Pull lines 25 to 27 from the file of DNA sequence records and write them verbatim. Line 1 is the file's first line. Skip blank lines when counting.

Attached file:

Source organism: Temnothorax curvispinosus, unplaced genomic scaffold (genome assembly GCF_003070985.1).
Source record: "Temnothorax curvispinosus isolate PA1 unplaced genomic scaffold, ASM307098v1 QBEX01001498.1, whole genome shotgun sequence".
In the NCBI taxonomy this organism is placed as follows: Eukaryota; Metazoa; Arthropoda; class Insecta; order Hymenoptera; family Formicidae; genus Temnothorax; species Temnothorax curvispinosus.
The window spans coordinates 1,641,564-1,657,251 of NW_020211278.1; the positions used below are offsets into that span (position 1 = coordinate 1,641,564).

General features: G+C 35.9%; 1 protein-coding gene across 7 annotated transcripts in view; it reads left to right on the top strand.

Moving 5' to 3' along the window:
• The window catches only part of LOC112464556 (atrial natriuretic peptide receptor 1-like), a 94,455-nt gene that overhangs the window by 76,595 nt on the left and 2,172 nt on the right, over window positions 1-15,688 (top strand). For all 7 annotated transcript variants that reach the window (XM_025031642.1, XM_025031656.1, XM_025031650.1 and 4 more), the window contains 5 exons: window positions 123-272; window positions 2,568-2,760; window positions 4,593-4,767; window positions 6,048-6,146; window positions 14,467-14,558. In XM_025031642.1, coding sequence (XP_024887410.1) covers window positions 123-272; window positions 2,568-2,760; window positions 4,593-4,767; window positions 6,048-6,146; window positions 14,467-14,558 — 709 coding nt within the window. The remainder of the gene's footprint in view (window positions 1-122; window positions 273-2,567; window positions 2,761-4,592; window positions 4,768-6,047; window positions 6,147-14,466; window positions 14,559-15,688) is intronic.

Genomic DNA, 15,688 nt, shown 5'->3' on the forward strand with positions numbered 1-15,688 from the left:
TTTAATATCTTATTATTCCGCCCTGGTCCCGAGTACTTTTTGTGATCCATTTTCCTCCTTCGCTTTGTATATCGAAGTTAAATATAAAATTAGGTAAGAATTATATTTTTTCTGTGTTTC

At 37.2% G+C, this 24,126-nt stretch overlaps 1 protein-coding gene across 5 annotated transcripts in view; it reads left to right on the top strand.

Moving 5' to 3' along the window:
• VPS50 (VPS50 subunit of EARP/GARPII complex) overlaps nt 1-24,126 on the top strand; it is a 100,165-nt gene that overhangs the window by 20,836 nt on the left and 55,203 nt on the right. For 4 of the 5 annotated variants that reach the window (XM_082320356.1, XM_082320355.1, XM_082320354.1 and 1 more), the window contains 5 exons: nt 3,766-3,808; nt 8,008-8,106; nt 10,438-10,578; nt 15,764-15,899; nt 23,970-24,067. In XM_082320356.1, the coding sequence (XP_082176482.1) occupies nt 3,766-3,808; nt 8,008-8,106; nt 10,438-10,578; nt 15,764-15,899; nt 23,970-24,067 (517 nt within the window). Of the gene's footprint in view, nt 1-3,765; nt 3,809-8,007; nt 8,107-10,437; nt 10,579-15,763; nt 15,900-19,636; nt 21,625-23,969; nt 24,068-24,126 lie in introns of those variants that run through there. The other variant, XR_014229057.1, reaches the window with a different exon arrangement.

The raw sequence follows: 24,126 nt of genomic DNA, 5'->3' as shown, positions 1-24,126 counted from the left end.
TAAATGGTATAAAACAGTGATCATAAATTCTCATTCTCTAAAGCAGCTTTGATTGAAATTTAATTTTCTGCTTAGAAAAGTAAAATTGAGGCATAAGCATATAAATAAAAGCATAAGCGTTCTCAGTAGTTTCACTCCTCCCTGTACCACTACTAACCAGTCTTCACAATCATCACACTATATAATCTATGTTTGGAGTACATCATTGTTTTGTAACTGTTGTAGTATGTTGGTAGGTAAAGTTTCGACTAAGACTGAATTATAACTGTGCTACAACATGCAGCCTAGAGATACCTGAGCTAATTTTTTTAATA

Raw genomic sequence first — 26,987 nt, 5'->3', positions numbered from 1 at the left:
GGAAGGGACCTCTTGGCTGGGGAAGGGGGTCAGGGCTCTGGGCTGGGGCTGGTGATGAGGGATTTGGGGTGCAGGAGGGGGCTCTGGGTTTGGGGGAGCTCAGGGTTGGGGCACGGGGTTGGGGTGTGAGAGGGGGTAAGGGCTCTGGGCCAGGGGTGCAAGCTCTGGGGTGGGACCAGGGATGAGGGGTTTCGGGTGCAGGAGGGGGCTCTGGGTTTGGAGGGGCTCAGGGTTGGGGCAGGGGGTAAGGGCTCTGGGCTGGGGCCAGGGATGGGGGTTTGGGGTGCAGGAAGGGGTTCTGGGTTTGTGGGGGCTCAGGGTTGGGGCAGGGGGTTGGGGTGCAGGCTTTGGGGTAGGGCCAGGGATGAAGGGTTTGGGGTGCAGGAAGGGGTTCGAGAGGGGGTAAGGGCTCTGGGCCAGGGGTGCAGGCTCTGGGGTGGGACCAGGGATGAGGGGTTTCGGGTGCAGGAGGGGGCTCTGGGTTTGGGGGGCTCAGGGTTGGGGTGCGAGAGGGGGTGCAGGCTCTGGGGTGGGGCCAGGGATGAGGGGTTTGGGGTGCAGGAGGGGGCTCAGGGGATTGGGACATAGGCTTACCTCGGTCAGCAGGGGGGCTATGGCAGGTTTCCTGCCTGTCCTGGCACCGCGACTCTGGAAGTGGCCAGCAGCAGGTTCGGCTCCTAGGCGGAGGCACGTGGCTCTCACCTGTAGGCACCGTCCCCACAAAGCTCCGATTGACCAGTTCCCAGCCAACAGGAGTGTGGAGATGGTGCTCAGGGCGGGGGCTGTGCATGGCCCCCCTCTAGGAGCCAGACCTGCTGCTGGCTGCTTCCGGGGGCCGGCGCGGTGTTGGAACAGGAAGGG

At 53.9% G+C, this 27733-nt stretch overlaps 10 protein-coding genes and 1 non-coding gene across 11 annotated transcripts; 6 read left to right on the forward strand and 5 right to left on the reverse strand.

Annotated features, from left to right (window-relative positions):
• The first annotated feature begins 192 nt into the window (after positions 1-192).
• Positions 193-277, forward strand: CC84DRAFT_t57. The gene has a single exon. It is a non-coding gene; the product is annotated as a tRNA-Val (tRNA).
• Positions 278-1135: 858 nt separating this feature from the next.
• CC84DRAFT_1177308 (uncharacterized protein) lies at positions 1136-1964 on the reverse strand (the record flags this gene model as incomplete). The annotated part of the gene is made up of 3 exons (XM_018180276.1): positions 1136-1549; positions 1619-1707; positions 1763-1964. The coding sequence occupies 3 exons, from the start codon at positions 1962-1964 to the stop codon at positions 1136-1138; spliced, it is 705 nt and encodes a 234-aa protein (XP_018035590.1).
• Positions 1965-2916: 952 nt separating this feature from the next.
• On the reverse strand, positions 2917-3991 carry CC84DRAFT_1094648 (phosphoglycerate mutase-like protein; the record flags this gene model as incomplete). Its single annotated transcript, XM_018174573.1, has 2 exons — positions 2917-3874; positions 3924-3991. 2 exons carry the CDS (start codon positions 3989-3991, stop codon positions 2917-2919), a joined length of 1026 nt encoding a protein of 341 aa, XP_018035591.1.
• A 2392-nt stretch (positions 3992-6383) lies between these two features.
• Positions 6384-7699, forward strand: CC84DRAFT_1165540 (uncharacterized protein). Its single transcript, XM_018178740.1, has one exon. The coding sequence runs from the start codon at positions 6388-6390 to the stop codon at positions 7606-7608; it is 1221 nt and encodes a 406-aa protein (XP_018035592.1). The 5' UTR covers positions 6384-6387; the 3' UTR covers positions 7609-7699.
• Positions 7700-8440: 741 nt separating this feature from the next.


• A 2392-nt stretch (positions 3992-6383) lies between these two features.
• Positions 6384-7699, forward strand: CC84DRAFT_1165540 (uncharacterized protein). Its single transcript, XM_018178740.1, has one exon. The coding sequence runs from the start codon at positions 6388-6390 to the stop codon at positions 7606-7608; it is 1221 nt and encodes a 406-aa protein (XP_018035592.1). The 5' UTR covers positions 6384-6387; the 3' UTR covers positions 7609-7699.
• Positions 7700-8440: 741 nt separating this feature from the next.